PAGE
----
When the war began in Ukraine, 36-year-old Olena had been working at a coffee factory in Poland for a month. She had gone to Poland with a friend, temporarily leaving her four children with family in Ukraine so that she could earn more money to support them. When her home city of Zhytomyr (close to Kyiv) was bombed, she knew that she would have to bring her children to Poland to protect them. Olena’s husband passed away when she was pregnant with their youngest daughter, and she has been raising them on her own since. “I didn’t want them to see the war or to hear air raid alerts. I didn’t want them to be stressed by all of that.”
Olena’s sister brought the children, Vlad, 17, Maria, 13, Ania, 10 and Natasha, 5 to Poland on a crowded freight train before returning to Ukraine. While thankful to be reunited, they miss home, the children’s grandparents, their aunt, and their cats and dogs are all still in Ukraine. After arriving in Poland, Olena faced new challenges– she was fired from her job which provided housing, because children weren’t allowed to live there.
“It was difficult to find housing since I have many kids,” she said. Olena was able to secure a temporary housing arrangement with a Polish family in the suburbs of Wroclaw. With a secure, safe place to live the children were able to finish their school year. Although they faced some difficulties, like Vlad being unable to continue studying welding outside of Ukraine, there were also upsides, like the children all beginning to learn Polish. As the end of their stay approached, Olena didn’t know where they would go next.
Someone suggested she go to the train station to look for housing opportunities. At the central railway station in Wroclaw, Olena met Alight Guides working to connect displaced Ukrainians with free Airbnb stays. Alight’s partnership with Airbnb.org provides free short-term accommodations from 14 – 30 days to Ukrainian families in different cities in Poland, as well as in other European cities and towns. Alight Guides (who are Ukrainian speakers) listened to Olena’s needs and provided the family with an entire apartment for a 30 day stay.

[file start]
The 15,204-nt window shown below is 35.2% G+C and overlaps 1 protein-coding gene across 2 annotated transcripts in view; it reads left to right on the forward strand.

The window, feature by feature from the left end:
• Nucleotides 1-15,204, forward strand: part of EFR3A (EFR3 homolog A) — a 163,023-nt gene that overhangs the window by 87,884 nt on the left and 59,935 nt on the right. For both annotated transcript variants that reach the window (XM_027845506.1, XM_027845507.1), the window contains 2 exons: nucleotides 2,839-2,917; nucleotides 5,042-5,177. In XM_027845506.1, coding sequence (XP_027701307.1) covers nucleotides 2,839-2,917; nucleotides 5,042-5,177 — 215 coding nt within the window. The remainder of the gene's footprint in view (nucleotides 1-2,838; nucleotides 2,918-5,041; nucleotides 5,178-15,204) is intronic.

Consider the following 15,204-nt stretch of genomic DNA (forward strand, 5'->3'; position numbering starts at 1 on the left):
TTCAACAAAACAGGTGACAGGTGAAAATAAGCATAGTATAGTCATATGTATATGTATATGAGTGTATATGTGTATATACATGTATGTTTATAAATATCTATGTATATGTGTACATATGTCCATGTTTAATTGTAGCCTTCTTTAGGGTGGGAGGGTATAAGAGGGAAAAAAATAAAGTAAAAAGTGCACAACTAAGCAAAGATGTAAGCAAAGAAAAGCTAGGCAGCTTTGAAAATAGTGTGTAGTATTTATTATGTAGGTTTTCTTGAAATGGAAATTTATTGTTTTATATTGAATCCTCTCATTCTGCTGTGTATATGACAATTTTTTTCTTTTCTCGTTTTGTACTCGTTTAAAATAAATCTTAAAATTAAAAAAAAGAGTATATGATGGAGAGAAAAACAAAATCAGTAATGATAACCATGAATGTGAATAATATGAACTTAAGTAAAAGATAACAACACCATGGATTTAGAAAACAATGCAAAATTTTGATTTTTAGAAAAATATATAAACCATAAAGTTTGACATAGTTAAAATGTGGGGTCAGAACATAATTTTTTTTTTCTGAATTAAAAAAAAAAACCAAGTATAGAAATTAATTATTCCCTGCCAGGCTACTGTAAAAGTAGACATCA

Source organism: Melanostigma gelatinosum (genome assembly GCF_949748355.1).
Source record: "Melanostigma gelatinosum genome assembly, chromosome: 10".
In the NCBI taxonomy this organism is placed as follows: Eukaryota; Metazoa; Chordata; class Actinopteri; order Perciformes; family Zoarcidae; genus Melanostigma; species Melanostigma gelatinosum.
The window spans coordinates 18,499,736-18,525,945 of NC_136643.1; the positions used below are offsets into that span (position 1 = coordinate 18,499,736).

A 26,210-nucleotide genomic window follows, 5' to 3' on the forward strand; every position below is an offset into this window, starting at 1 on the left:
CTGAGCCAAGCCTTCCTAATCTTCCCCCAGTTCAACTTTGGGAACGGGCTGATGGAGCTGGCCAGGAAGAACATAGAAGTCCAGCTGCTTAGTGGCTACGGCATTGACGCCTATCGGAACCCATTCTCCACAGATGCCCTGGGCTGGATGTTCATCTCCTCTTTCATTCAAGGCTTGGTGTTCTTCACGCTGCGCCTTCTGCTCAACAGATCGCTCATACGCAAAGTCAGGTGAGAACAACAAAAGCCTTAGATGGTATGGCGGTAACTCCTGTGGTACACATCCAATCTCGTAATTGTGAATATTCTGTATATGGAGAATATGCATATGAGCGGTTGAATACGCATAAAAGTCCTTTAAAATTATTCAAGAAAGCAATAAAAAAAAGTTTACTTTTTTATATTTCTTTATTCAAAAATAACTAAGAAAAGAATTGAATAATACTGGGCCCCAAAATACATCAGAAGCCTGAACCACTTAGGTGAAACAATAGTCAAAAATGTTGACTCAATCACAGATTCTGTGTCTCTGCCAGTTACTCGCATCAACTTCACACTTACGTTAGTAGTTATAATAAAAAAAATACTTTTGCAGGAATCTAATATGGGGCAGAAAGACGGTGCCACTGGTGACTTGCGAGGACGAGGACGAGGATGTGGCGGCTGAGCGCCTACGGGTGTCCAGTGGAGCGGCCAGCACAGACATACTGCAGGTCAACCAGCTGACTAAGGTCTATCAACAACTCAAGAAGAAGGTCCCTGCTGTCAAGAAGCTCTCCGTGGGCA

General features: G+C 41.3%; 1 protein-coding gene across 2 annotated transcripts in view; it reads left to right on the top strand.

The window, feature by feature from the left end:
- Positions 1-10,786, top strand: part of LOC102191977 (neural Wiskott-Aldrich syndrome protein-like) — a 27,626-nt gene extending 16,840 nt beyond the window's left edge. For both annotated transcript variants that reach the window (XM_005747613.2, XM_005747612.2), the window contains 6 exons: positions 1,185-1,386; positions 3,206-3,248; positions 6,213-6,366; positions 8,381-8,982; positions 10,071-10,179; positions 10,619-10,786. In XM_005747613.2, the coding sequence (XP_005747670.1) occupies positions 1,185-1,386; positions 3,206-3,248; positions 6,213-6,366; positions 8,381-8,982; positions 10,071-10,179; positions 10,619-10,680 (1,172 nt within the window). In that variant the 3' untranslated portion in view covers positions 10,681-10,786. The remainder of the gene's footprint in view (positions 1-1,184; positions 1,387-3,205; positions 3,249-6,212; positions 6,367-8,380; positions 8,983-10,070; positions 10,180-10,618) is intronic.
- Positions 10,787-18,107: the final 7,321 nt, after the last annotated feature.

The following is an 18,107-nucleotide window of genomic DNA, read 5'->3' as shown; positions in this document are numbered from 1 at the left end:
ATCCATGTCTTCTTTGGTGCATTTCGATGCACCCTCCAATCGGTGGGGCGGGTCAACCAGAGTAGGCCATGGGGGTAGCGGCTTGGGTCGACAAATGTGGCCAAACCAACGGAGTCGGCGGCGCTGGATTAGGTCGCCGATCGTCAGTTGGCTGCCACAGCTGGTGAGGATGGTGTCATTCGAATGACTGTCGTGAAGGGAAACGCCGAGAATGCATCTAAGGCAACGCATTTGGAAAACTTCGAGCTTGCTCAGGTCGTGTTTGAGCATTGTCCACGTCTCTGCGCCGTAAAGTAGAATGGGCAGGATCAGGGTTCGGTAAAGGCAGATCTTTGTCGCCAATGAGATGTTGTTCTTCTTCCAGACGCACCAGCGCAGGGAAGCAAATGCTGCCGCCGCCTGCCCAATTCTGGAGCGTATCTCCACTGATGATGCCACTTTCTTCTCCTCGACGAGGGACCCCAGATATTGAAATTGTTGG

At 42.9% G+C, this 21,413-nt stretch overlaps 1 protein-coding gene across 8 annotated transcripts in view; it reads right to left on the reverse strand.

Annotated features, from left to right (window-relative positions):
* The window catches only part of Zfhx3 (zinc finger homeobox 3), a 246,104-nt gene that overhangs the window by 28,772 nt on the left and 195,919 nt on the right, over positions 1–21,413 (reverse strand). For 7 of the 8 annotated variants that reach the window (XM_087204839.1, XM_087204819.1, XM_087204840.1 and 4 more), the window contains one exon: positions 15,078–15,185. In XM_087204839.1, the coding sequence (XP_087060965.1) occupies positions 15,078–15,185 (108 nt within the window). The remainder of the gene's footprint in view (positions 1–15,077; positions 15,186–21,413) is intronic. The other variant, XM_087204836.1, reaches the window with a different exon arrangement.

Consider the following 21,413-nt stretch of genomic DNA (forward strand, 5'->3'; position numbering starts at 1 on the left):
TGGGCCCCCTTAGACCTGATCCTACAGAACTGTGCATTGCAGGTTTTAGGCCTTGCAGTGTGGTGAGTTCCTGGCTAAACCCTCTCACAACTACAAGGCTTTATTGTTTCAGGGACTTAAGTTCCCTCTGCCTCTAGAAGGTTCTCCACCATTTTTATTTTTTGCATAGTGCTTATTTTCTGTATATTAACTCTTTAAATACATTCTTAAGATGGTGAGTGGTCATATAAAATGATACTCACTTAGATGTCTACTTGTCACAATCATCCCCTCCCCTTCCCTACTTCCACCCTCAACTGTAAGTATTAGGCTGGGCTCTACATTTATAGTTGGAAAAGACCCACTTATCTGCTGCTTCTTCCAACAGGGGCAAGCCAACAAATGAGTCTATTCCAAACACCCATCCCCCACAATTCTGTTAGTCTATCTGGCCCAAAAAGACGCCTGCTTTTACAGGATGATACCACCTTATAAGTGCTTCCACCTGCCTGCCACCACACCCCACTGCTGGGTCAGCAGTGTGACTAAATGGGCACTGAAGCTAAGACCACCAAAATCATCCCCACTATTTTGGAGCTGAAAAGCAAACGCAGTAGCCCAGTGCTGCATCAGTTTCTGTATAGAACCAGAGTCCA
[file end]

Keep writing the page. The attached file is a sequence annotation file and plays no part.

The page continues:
Walking into the Airbnb for the first time, the family was shocked by the size and quality of the home. “It’s a nice big apartment, with space for all of us, it’s a good apartment,” Olena said. She loves the big kitchen, which is the perfect size to prepare meals for the kids who aren’t shy about requesting their favorite dishes. Vlad loves sitting on the balcony and looking out at the water, while Maria, Ania, and Natasha all agree that the big TV is the best. Ania, who wants to be a veterinarian, can watch shows about animals again. The apartment has given them back their privacy, a sense of freedom, independence, and normalcy. The kids can sleep and get up when they want.“Where we were staying before there were a lot of people, there were house rules, no one should be moving around after 9pm, and there was a schedule to use the kitchen.”
Now, Olena can cook anything the kids ask for, and they can take family walks to the city center or to the bridge to watch the boats pass by. They spend time together every evening, eating dinner, relaxing, and watching TV. They’re much calmer now but Olena notes the uncertainty of the war, since they don’t know how long it will go on. But with a roof over their heads, they have hope, and they can begin to think about the future again. For the time being, Olena hopes to stay in Poland. She is in the process of obtaining a contract from her current cleaning job which would allow her to secure temporary residency for the family.
Olena’s biggest hope is to earn enough money to put down a deposit on a permanent rental. Although “home is home” as Vlad says, and nowhere can replace that, they are trying to build a new life in Wroclaw. As Olena watches Natasha run around the living room with an abundance of joy, she says “From all the things that have happened to us, coming to this [Airbnb] was the best.”